By Jonathan Wojcik and Rev Storm
ENTRY 29: LICHENS
We've seen a few cases of under-appreciated biology in Elden Ring, and another thing I seldom see depicted in any media are lichens! You'll find positively gargantuan lichen formations blanketing entire vast areas where Scarlet Rot has tainted the land, including the branches of the decaying Arigtree.
Wherever you find lichens, you may also find hauntingly beautiful undead so riddled with even more lichens that the underlying corpse is little more than a partial skeleton.
And then, there's the Servants of Rot, not merely infested corpses, but spellcasters so dedicated to the art of moldering that their heads are just big, flaring crowns of shelf fungi - not to be confused with lichens, mind you, but the two can quite often be encountered together.
So mighty are the lichens of the Lands Between, they even encrust the gargantuan Greyoll, the mother of dragons, so powerful that it's been taking her quite a bit of time to finish dying and her semiliving body continues to fight back in one of the game's most unusual boss battles, waged mostly against the young dragons fiercely watching over her. There are, of course, many other dragons in the game with a lot of lore, but this feature is about highlighting creatures that stood out to me the most, not actually covering every inch of the game's setting, and you didn't come here to hear about mere dragons, surely! You came here to learn about things like lichens!
(c) davidsando, some rights reserved (CC BY-NC), uploaded by davidsandoSo, the most common of this flora closely resembles such real-world "species" as Flavoparmelia rutidota with stalkless, cup-shaped fruiting bodies or apothecia. Lichens only produce these at sexual maturity, and they contain the tiny soredia you can sort of consider equivalent to spores or seeds, but with lichens, that's a bit complicated; enough to be why I put the word "species" in quotations.
What you need to understand about a lichen is that a lichen is not one categorizable organism. A lichen is a symbiotic composite formed by multiple kingdoms of life, traditionally understood to be a partnership between an algae and a fungus. Now "algae" is a much broader term than you might know, referring to a variety of unrelated unicellular life forms capable of photosynthesizing, ranging from microscopic protozoa to macroscopic "seaweeds," some plantlike, some animal-like. Whatever their form however, the ability to manufacture nutrients from energy makes any given algae an autotroph. Their only limitation is that most algae can only grow in moist environments.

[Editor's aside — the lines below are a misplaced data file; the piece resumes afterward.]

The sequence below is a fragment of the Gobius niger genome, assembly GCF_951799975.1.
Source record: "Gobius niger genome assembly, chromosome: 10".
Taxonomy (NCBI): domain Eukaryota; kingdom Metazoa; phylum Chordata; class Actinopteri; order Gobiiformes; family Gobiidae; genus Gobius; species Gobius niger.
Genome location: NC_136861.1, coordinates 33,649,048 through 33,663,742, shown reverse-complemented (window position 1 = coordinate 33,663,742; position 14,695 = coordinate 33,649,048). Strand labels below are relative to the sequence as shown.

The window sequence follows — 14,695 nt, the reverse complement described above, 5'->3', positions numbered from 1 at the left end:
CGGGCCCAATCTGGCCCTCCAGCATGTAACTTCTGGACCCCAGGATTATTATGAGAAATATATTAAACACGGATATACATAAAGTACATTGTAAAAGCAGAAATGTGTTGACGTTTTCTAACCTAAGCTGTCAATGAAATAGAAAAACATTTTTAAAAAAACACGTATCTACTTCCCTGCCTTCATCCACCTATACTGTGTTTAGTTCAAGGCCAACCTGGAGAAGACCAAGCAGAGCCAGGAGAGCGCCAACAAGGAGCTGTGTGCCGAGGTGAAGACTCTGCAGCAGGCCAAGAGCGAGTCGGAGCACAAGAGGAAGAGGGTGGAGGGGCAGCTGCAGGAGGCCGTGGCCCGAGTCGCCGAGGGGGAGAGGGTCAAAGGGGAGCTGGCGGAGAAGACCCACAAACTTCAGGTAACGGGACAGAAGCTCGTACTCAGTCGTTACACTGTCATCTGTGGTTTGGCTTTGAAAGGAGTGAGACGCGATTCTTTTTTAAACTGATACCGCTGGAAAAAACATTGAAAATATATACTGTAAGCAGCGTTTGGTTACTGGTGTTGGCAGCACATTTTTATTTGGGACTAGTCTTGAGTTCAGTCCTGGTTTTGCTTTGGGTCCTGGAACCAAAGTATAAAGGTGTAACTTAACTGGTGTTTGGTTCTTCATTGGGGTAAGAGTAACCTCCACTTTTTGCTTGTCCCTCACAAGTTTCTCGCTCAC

Fungi on the other hand actually are a distinct category of organism, constituting an entire kingdom of their own, which it bears mentioning are not plants or even related to plants; if anything, the fungi are a bit closer to us animals! Unlike algae, fungi are heterotrophs, meaning they extract nutrients from other organic matter. In other words, fungi have to "eat" something, which is why they grow in soil, rotting wood or the tissues of other organisms, living or dead.
So what happens when you sandwich algae within layers of fungal tissue? The algae is protected from the elements, essentially using the fungus like an exosuit to thrive in even the harshest environments, while the fungus obtains all the nutrients it will ever need from the algae's photosynthesis, and can therefore grow wherever it damn well pleases. This is why you'll find lichens on rock or metal; they aren't feeding on those materials, but taking advantage of real estate inhospitable to other fungi or algae. When it's time to reproduce, they generate the soredia to be scattered by wind or rain; tiny pellets of algae already wrapped in a young fungus.
BUT HANG ON THERE BUDDY!!! That was just the simple explanation. That was "lichens for dummies," and you're no dummy! You can grasp plenty more than that! The positively dizzying thing about lichens is that their relationships are fluid. What we try, pathetically, to denote as a "species" of lichen is not actually the same fungus and the same algae every time. Both of them can genetically vary, and those same species may exist as normal, independent algae or fungi under different circumstances, becoming a lichen or splitting up again when conditions change.
But, sometimes, the algae isn't even an algae at all, but a cyanobacterium, literally belonging to another unrelated kingdom of life that just happens to have a lot of photosynthesizers. And then, to the shock of the scientific community, it was more recently discovered that other groups of fungi - not previously associated with lichens - often form another integral part of the relationship, nestled between the algae (or bacteria) and the outer walls of the fungal fortress. In fact, this tiny third partner is speculated to actually induce the other fungus to form that thick exo-suit to begin with.
What actually tells these different forms of life to start building a lichen? What really determines the form of that lichen, if not the genetics of the particular species involved? We actually haven't cracked that yet, and you can no doubt imagine the entire topic of lichens as the bogeyman keeping taxonomists up at night. How do you truly define a given type of lichen without some sort of flowchart? Is that any better than naming trees according to which kind of squirrel you saw living in them at the time? How much money do lichenologists have to spend on cork boards and red string??